The CE mark is the manufacturer's affirmation that products meet all the requirements contained in relevant EU directives.
How CE marking works
The European Commission describes the CE marking process for a product in six stages. By affixing the CE mark to a product, the manufacturer declares, under its own responsibility, that the product complies with all legal requirements for CE marking. The European Commission's web site contains a good overview of these six steps and what they mean.
Six steps to CE marking
The CE mark applies to most products sold in the EEA, regardless of where they were manufactured. Products brought in from outside the EEA must also have the CE mark. The marking plays a key role in free trade and the harmonisation of rules within the EEA. Goods with the marking can circulate freely in the EU's internal market.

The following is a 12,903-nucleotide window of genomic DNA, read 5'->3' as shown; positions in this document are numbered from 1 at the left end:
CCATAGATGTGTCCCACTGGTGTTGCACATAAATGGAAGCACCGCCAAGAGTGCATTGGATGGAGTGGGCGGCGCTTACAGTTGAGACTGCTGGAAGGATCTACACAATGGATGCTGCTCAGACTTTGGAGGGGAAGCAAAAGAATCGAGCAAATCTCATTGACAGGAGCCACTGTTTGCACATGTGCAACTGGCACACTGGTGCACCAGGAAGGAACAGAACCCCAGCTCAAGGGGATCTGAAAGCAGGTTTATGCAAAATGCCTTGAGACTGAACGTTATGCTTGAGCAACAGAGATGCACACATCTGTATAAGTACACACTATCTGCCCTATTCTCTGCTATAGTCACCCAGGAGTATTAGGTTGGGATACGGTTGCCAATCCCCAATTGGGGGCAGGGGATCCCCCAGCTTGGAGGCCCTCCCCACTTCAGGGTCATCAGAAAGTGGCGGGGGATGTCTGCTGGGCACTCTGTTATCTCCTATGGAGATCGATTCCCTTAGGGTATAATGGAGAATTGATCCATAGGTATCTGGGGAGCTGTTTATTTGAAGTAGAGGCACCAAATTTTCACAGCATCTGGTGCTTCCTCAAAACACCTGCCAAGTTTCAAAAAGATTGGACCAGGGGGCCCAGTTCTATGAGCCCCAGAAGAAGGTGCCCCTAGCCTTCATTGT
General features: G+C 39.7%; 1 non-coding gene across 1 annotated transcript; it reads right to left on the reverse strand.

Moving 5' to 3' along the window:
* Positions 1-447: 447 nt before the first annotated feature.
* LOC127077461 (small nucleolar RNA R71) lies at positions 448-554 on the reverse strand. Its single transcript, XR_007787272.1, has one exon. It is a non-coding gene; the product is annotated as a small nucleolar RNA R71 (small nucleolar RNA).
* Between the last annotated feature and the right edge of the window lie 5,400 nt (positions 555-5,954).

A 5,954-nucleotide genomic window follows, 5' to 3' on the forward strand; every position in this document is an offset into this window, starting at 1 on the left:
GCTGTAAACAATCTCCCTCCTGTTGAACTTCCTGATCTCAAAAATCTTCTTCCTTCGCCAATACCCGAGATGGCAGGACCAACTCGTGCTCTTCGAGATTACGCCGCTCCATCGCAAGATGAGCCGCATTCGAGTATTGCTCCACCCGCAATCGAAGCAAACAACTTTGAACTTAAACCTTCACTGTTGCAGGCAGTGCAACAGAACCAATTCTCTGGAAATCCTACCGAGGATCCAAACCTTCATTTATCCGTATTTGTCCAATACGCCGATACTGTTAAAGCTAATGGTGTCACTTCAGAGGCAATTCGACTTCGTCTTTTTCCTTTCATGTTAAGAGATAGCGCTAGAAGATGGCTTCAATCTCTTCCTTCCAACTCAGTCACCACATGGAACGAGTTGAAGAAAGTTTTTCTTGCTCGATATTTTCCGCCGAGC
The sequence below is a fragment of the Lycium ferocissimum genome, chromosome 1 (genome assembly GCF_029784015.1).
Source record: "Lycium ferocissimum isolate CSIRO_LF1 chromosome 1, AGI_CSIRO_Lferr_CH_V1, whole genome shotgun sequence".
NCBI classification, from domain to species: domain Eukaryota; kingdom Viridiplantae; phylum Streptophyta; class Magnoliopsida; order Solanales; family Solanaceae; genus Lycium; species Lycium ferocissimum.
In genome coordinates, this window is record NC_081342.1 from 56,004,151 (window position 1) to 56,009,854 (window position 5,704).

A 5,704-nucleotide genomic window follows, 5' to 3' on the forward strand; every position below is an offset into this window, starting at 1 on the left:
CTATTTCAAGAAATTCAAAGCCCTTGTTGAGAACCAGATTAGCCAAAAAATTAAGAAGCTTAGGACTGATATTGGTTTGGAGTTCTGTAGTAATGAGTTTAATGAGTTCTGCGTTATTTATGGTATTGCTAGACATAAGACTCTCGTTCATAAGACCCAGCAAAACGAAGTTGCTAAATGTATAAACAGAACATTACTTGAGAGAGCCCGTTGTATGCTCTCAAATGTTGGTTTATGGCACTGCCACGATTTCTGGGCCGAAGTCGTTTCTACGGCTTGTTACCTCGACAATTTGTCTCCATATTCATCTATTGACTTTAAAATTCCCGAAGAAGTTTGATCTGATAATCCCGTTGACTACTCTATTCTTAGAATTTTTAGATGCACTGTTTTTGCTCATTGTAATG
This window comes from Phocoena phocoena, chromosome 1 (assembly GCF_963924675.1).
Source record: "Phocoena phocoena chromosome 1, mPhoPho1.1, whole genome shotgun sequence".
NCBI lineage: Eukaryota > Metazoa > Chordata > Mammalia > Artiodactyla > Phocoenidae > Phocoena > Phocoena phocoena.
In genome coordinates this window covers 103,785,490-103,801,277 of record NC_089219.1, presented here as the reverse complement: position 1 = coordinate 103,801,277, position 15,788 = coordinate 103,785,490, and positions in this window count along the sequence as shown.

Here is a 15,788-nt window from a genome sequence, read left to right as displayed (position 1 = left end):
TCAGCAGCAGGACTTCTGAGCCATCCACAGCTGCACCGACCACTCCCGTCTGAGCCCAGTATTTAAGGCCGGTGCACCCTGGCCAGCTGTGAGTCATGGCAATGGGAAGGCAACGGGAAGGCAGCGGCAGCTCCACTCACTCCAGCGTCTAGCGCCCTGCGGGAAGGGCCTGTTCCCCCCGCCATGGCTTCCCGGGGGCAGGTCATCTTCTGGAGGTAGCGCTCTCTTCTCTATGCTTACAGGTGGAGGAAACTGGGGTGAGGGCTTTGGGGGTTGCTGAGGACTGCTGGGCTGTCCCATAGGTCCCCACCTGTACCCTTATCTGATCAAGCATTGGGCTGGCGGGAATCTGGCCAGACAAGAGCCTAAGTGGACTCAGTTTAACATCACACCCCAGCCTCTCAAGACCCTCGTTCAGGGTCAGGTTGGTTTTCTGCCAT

Which products must have a CE mark?
First it is necessary to determine whether the product is covered by any EU directives. CE marking is only applicable to products covered by one of the so-called 'New Approach Directives'. In addition to these, there are several other directives. Some of them require CE marking, others do not. Something called the Blue Guide explains how to interpret the various directives.
Imported products are subject to the same rules. It is the importer and/or the person placing the product on the market who must ensure that the product is correctly CE marked.